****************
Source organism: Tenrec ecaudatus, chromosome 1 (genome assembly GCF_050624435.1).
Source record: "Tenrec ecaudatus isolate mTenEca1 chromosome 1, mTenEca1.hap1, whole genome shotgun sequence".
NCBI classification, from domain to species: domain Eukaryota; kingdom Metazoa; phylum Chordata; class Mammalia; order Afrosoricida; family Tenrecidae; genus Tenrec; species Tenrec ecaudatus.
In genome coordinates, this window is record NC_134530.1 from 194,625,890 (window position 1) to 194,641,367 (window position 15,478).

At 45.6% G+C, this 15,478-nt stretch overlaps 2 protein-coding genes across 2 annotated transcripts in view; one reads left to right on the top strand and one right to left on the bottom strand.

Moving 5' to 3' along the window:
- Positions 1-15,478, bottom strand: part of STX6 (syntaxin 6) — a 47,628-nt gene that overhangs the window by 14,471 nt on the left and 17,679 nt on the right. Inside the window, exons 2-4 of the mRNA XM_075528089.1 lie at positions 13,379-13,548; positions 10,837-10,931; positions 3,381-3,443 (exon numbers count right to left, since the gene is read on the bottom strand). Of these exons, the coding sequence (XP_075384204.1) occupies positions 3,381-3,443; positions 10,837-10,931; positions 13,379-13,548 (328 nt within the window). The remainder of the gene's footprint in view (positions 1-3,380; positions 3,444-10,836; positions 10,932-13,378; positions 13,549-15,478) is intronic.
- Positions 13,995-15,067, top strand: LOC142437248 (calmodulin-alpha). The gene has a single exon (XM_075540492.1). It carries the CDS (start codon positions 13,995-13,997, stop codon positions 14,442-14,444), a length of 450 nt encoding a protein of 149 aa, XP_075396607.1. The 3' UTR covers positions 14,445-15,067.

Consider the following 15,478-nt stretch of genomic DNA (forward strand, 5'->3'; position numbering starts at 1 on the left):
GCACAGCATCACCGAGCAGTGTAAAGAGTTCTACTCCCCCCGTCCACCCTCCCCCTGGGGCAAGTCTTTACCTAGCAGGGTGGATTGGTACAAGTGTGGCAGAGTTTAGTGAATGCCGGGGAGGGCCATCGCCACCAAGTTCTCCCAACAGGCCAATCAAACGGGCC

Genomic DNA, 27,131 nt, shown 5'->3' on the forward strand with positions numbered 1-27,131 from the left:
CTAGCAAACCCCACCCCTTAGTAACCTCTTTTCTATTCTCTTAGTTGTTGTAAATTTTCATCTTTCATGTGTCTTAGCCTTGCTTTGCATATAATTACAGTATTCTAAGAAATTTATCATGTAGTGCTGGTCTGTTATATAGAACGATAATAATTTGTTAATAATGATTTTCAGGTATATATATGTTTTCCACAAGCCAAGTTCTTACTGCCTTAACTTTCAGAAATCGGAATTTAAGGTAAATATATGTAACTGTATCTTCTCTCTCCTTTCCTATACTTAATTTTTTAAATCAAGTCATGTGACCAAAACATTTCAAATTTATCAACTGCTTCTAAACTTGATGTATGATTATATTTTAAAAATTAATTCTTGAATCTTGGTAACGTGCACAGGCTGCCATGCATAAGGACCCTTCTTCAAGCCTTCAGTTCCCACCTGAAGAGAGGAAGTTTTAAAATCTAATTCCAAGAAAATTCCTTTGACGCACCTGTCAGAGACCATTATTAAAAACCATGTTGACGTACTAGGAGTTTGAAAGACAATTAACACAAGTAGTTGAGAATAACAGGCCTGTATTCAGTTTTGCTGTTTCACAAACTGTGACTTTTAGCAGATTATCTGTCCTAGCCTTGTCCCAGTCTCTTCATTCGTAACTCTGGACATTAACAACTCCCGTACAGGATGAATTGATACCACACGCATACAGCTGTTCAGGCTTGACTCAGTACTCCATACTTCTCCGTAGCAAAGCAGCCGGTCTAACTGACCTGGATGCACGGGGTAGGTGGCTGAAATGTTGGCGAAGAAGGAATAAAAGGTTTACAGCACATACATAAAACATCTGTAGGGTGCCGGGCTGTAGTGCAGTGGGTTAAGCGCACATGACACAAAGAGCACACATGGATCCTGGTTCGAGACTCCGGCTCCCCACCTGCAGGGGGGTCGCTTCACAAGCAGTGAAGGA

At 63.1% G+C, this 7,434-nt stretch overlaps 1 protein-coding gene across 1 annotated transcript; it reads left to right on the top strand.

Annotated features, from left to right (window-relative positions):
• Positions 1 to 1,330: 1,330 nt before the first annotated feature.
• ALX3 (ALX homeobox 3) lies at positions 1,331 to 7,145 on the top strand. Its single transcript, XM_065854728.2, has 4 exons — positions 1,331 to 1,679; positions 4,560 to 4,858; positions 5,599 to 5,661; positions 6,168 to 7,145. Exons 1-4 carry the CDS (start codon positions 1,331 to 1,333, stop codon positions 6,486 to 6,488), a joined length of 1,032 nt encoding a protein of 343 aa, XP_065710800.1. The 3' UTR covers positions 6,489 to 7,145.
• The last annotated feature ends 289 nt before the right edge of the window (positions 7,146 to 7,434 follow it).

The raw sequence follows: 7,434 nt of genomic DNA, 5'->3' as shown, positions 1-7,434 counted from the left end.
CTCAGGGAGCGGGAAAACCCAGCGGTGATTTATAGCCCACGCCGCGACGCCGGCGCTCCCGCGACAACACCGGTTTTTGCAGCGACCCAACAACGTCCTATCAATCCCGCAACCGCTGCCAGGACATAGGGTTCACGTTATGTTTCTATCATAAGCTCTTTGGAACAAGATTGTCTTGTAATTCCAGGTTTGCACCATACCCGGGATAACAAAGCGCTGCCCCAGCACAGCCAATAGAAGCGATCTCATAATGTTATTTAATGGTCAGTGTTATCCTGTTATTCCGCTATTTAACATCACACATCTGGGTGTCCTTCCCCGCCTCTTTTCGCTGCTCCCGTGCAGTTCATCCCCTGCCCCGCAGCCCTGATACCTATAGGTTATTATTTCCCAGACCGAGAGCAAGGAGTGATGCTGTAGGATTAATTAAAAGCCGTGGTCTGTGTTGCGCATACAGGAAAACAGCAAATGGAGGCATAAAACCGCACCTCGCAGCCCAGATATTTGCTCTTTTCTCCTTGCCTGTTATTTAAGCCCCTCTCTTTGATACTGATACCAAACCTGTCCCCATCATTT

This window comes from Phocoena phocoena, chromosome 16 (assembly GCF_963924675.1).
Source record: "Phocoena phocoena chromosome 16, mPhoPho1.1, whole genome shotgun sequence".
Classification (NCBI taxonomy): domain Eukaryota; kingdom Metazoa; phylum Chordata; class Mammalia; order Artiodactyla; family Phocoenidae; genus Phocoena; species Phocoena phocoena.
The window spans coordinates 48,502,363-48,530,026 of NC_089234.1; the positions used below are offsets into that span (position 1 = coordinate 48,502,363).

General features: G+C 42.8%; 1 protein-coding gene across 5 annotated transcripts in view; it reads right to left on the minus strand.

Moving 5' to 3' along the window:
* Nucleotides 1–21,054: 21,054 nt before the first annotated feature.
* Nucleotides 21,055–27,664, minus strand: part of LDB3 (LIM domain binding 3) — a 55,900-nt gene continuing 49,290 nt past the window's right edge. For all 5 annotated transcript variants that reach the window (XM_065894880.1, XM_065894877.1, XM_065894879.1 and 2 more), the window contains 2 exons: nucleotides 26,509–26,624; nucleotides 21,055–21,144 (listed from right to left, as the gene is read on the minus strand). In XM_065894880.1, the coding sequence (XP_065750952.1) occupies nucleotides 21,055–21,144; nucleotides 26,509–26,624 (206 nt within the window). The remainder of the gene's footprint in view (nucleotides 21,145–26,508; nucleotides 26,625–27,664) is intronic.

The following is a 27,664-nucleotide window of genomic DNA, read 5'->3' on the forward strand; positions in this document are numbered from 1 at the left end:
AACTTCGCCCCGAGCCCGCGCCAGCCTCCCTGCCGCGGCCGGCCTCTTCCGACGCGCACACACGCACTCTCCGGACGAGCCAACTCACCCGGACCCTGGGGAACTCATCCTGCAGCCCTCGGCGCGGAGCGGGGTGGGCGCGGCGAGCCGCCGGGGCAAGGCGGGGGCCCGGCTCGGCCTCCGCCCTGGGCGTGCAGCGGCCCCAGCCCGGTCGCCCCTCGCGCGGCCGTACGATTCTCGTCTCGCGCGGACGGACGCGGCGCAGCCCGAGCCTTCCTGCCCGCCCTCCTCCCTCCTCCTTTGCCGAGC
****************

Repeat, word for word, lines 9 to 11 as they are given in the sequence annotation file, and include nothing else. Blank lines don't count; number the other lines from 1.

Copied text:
Consider the following 15,478-nt stretch of genomic DNA (forward strand, 5'->3'; position numbering starts at 1 on the left):
GCACAGCATCACCGAGCAGTGTAAAGAGTTCTACTCCCCCCGTCCACCCTCCCCCTGGGGCAAGTCTTTACCTAGCAGGGTGGATTGGTACAAGTGTGGCAGAGTTTAGTGAATGCCGGGGAGGGCCATCGCCACCAAGTTCTCCCAACAGGCCAATCAAACGGGCC

Genomic DNA, 27,131 nt, shown 5'->3' on the forward strand with positions numbered 1-27,131 from the left: